Stop using drug war vs activists
As longtime advocates of genuine democracy and peace in the Philippines, we are pleased to see some positive changes under the Duterte administration.
It is great to see mining companies finally being shut down for violating Philippine environmental laws, and the Philippine government asserting an independent foreign policy from the United States. We are also pleased that President Duterte has reopened peace talks with the National Democratic Front and seeks a peaceful settlement of the decades-old armed conflict in the Philippines.
Unfortunately there have been some disconcerting developments in the human rights front these past months.
In the government’s so-called war on drugs, thousands of drug suspects have been killed, most of them coming from urban poor communities. In fact, under the cover of Oplan Tokhang, police authorities and vigilante groups are killing drug suspects with impunity. We are very concerned to hear of cases of mistaken identity, in which innocent people, including children, who have no connection to the drug trade, have been killed.
Philippine security forces have long used counterinsurgency as an excuse to attack, harass and kill activists. These days, they have another excuse—the drug war. Karapatan and other leading human rights groups have documented several cases where state forces and vigilante groups, using the drug war as a front, arrested activists on trumped-up charges, or violently attacked them.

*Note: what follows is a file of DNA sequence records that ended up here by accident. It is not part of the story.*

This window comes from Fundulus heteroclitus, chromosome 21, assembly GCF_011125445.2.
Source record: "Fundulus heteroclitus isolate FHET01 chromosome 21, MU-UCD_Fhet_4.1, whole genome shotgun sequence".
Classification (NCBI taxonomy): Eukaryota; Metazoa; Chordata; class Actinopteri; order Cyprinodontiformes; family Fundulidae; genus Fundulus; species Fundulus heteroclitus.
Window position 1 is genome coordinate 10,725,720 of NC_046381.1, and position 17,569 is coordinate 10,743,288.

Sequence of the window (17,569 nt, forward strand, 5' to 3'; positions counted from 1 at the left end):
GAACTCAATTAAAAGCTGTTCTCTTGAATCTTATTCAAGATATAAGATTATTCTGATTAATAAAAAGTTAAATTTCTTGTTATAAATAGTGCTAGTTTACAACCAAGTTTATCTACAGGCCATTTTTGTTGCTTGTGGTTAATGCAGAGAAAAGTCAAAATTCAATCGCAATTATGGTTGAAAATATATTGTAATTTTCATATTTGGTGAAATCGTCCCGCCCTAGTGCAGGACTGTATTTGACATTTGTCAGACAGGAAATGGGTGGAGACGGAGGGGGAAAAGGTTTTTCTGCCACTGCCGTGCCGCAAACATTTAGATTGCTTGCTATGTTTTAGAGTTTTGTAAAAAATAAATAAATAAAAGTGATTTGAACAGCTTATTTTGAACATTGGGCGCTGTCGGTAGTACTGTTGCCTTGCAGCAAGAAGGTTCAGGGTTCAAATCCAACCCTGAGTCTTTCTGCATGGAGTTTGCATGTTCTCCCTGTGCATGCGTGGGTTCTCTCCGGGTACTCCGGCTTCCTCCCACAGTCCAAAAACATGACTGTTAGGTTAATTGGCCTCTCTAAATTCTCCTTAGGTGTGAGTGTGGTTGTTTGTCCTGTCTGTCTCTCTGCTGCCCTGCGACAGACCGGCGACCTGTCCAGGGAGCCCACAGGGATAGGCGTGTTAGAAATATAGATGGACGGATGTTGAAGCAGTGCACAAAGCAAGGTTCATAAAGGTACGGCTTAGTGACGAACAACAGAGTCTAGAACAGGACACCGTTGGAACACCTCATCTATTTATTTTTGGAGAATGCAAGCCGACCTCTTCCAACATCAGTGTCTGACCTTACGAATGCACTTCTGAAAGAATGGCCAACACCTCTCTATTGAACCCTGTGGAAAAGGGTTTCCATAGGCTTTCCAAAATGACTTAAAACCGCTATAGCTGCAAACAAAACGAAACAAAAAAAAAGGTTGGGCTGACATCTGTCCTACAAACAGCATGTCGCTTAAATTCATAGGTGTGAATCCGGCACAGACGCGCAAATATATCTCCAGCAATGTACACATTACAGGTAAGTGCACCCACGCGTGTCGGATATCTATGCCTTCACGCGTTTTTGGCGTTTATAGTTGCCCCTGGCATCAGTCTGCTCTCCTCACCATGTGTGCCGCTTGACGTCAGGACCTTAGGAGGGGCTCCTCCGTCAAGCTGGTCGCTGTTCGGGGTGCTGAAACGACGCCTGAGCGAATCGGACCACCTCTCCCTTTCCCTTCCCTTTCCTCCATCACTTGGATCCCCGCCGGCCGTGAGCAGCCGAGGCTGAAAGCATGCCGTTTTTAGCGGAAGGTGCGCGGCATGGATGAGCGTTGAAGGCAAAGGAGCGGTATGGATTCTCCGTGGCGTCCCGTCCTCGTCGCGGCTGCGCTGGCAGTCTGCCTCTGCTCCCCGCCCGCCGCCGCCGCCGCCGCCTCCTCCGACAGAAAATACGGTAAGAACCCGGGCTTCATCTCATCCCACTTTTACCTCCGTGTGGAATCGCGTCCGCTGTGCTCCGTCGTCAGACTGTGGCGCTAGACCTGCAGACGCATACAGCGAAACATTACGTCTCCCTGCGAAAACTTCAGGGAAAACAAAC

Last October, policemen, allegedly using planted evidence, arrested a group of farmer-activists resisting land grabbing in San Jose del Monte, Bulacan. On Dec. 5, Joel Lising, a leader of the Tri-Wheels Organization para sa Kabuhayan (Patok), was gunned down in Tondo, Manila.
Oplan Tokhang promotes lawlessness and is being used as a convenient shield in “neutralizing” activists in people’s movements.
Another cause of great concern is the 400 political prisoners. Many of them are elderly and are suffering from poor health. They should be released immediately for humanitarian considerations. This will ensure that there will not be a repeat of tragic deaths, like that of Bernabe Ocasla who died of a stroke while in custody last Nov. 25.
Even for political prisoners in relatively good health, releasing them is the right thing to do. Many of them were arrested on trumped-up charges during the past administrations.
In the name of justice and in support of the peace talks, we urge President Duterte to release all political prisoners. We also call for the prosecution of those responsible for extrajudicial killings. Finally, we call on government not to use the drug war as a front to attack activists.
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